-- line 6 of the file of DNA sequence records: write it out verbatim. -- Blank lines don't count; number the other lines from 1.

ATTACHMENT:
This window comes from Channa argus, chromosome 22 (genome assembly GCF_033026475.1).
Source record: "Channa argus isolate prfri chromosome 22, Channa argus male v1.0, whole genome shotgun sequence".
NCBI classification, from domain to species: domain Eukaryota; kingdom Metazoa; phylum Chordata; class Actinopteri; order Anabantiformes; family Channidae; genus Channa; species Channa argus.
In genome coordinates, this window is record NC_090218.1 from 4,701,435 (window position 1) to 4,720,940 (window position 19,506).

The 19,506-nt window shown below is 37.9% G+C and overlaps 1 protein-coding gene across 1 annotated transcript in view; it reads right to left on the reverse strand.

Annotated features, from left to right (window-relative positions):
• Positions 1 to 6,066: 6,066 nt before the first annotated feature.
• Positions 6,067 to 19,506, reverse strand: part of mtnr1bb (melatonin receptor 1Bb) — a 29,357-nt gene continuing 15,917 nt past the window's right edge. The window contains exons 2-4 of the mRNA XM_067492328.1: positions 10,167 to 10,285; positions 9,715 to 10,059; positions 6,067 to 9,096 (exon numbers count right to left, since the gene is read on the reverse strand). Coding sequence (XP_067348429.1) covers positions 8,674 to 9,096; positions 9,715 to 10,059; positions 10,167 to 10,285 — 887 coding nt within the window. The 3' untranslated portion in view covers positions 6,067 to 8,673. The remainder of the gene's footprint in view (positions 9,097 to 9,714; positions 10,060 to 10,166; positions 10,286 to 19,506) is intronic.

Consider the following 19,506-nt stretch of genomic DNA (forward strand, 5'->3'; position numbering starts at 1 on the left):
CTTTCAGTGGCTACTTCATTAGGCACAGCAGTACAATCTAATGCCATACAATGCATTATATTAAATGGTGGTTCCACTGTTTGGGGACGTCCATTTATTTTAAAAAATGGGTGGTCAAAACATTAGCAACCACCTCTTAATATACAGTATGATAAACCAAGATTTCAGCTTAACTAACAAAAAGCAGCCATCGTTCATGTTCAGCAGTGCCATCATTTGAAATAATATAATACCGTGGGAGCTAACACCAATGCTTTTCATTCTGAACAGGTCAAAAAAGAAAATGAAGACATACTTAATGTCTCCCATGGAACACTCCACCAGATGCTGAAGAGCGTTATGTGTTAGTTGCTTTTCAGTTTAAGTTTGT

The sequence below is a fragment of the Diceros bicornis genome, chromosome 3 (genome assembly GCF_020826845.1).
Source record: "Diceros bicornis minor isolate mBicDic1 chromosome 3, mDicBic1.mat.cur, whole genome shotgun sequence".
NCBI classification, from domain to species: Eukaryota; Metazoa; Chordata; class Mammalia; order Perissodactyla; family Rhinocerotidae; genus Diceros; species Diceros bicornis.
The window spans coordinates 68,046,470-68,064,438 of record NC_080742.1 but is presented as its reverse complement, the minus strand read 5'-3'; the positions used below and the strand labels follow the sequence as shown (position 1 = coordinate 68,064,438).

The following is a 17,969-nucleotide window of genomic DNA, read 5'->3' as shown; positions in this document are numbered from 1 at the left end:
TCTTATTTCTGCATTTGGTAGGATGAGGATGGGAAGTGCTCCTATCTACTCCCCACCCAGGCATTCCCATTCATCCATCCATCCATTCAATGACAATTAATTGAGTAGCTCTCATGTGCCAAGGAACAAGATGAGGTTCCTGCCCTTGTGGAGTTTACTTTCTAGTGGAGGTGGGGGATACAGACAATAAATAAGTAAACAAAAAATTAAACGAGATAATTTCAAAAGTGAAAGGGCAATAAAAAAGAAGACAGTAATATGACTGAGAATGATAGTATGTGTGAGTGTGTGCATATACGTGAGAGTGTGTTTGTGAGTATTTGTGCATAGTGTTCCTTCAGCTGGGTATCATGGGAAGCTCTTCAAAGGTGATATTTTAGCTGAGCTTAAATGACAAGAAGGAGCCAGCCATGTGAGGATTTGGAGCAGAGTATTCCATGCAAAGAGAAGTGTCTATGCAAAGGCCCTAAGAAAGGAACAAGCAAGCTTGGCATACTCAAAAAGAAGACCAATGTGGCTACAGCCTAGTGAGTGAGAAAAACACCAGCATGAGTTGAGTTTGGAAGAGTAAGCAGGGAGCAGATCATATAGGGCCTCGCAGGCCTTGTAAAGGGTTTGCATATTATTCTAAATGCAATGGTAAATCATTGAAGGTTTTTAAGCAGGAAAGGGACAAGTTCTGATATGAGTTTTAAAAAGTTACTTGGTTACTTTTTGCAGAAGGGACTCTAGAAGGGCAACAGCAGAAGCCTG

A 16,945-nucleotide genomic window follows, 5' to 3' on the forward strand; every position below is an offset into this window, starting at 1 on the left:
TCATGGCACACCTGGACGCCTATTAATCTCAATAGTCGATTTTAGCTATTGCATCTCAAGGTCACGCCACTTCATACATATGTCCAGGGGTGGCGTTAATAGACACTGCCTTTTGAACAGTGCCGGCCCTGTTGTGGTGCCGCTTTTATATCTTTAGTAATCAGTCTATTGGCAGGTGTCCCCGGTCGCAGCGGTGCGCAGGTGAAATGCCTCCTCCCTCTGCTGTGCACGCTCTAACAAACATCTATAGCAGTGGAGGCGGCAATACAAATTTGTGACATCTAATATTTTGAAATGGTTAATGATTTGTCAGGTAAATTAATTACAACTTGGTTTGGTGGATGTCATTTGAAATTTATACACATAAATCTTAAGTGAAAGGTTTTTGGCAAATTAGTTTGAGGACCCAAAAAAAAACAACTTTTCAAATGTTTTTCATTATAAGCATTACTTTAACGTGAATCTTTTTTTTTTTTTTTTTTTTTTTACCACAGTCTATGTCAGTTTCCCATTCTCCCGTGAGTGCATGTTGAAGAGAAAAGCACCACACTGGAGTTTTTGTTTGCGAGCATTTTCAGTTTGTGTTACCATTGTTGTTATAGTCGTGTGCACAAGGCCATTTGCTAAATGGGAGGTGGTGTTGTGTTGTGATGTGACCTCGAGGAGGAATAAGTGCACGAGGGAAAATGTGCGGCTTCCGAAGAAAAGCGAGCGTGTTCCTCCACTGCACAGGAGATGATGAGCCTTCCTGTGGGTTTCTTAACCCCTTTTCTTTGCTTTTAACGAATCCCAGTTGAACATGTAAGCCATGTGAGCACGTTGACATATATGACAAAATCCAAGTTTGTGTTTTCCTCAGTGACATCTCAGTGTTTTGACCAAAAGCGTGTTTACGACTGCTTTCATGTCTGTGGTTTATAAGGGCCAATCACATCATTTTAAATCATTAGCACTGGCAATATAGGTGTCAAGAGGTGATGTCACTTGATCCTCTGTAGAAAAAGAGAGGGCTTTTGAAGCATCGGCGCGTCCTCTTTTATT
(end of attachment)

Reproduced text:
Annotated features, from left to right (window-relative positions):